I knit for fun, really I do. I like to have something to do with my hands when watching TV, or riding in the car, or waiting at the dentist. I also like to plan projects, and see them come alive. A couple of years ago, the girl was reading the American Girl books, and when reading the Kirsten series, she asked me for a sweater like Kirsten’s mom made for her. It was cute- a black and white, Nordic ski sweater. I had played a little with knitting in two colors, and felt comfortable with it, so I took on the project.
We wound up misplacing the book- it turned up later in the closet under the stairs, so I couldn’t make up the pattern by looking at the illustration on the cover. At that point I didn’t feel comfortable looking at an illustration and making up a sweater pattern anyway.
Actually, I don’t think I could do that now, either… So I found a pattern in “Knitting Without Tears” from the library. This is a book I highly recommend, by the way, if you are ready to graduate from scarves.
I cast on about 200 stitches in sock yarn for the body, and started on the patterns going up the body to the armpits. It was kind of fascinating- you hold the black yarn in one hand, the white in the other, and go across the rows, knitting four of black, 3 of white, or whatever, and row by row the pattern builds. Checkerboards, snowflakes, giant backward letter “s” . With the amount of work this was going to be, I wanted it to fit for a few years, so I made it extra long, and by the time I got to the armpits, it was time to start the sleeves. This was where I got stalled.
You look at a sleeve, and it looks small, but it winds up being more than a quarter of the size of the body of a sweater. I cast on what I thought was the right number of stitches, and went about 4 inches, before I thought of trying it on the girl. Too small. It is now a mini dress for Barbie. Start over, The other thing about sleeves is that they can’t be just cylindircal, because arms aren’t. But the thing about working with two colors, is most of the patterns have repeats of 8 stitches, so increasing gradually messes up the pattern, and increasing too suddenly makes the arm look goofy. Ask me how I know.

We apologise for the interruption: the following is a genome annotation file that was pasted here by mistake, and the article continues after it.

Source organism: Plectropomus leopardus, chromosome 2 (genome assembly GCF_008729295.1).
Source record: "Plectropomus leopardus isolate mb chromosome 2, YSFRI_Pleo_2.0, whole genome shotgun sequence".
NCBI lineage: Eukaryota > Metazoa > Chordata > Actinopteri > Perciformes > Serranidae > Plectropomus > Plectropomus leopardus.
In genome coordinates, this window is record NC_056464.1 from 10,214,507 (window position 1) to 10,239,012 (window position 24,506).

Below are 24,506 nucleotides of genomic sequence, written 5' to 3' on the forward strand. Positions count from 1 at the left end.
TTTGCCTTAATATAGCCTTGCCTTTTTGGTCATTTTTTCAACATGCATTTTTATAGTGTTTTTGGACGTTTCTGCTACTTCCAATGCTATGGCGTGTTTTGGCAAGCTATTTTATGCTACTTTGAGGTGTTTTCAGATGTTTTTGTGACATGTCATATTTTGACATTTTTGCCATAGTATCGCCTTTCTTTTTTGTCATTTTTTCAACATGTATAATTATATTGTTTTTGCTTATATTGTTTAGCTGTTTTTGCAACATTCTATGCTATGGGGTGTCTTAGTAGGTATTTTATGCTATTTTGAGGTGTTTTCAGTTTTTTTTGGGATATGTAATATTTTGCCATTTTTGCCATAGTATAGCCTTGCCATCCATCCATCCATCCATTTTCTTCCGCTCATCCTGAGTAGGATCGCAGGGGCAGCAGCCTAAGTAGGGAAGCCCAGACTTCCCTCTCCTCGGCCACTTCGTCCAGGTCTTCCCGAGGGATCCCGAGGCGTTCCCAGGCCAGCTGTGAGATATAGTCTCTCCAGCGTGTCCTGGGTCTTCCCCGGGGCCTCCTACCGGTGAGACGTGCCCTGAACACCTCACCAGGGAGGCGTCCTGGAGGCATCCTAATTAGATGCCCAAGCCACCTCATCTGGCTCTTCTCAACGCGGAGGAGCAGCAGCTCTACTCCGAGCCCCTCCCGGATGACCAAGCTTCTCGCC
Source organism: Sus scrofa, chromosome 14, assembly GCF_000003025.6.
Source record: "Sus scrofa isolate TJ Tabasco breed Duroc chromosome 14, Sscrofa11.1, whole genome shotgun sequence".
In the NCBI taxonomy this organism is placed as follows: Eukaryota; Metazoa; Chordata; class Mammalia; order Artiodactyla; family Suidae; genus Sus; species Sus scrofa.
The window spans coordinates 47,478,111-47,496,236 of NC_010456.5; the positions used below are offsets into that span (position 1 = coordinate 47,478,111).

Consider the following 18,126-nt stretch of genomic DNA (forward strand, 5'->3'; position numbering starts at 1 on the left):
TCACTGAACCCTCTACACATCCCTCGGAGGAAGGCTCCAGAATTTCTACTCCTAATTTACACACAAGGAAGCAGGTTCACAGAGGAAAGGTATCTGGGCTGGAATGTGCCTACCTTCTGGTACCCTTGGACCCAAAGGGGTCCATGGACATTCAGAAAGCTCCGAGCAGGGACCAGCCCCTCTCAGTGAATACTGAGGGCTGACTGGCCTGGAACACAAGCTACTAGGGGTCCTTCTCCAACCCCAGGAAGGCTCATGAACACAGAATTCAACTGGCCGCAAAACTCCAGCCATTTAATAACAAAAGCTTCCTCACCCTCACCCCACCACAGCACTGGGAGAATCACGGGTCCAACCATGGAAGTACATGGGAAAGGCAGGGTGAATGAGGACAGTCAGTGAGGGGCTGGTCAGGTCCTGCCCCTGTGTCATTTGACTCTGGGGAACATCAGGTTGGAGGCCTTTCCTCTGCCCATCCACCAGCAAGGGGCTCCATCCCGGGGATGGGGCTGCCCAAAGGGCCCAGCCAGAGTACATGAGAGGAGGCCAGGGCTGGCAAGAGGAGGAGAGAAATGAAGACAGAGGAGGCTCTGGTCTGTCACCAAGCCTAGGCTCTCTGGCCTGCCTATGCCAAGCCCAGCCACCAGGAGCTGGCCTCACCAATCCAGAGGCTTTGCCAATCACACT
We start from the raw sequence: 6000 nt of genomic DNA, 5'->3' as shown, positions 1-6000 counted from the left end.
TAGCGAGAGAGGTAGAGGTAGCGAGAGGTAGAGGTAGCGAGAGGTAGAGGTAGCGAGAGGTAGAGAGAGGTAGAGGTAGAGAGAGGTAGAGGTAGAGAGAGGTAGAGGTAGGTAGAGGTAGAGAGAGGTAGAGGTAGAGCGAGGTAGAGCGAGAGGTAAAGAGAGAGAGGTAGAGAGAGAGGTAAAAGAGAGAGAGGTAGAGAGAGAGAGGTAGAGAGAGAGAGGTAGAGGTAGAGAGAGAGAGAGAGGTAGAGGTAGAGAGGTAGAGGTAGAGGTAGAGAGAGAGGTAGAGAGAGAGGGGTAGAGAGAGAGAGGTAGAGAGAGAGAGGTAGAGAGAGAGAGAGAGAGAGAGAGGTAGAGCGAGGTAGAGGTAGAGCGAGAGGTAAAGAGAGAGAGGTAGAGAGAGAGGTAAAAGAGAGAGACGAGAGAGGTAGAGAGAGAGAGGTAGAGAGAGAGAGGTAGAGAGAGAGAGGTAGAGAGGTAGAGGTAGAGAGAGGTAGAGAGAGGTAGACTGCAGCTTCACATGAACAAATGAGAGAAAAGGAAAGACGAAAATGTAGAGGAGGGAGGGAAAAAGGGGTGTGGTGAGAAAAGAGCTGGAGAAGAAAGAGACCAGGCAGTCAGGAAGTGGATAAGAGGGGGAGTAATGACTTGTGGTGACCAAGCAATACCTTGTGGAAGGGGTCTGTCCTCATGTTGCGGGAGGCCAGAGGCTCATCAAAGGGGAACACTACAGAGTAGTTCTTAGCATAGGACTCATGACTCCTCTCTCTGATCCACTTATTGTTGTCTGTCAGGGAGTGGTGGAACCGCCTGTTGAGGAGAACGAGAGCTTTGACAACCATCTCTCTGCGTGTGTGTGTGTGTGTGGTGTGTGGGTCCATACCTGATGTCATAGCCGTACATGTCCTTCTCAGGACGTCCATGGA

By now it was March, and even though in Norway, I am sure people wear Norwegian sweaters well into summer, here in Northern Colorado, we are riding bikes and playing soccer. I put away the sweater for a while as being just too frustrating.
Took it out again in the fall, ripped out the sleeves, reknit to make sure they matched, then attached them to the body of the sweater. At this point, I really started cruising. It still took a while, though. The girl’s school had a spirit day, whose theme was “Dress as a book character” I made it down the home stretch and finished the Kirsten Sweater in time for her to wear it to school.
Now, the reason this has come up now, 3 years after I started knitting that thing, and 2 and a half years after I finished it, is that when I picked up the girl the other day at school, she was wearing it. “Oh, you haven’t worn that for a while.” I said.
“Yeah, I just found it in the lost and found.”
Yikes- the school newsletter had just announced that as of Friday, anything still in the lost and found would be taken to Goodwill. As I said, I knit because I enjoy it, but that sweater has a little bit of my soul in it, and the thought of it being sold at a thrift store was a little jarring. I’m glad to have it home again. Don’t ask me what I’ll do when she outgrows it. I’m not ready to think about it.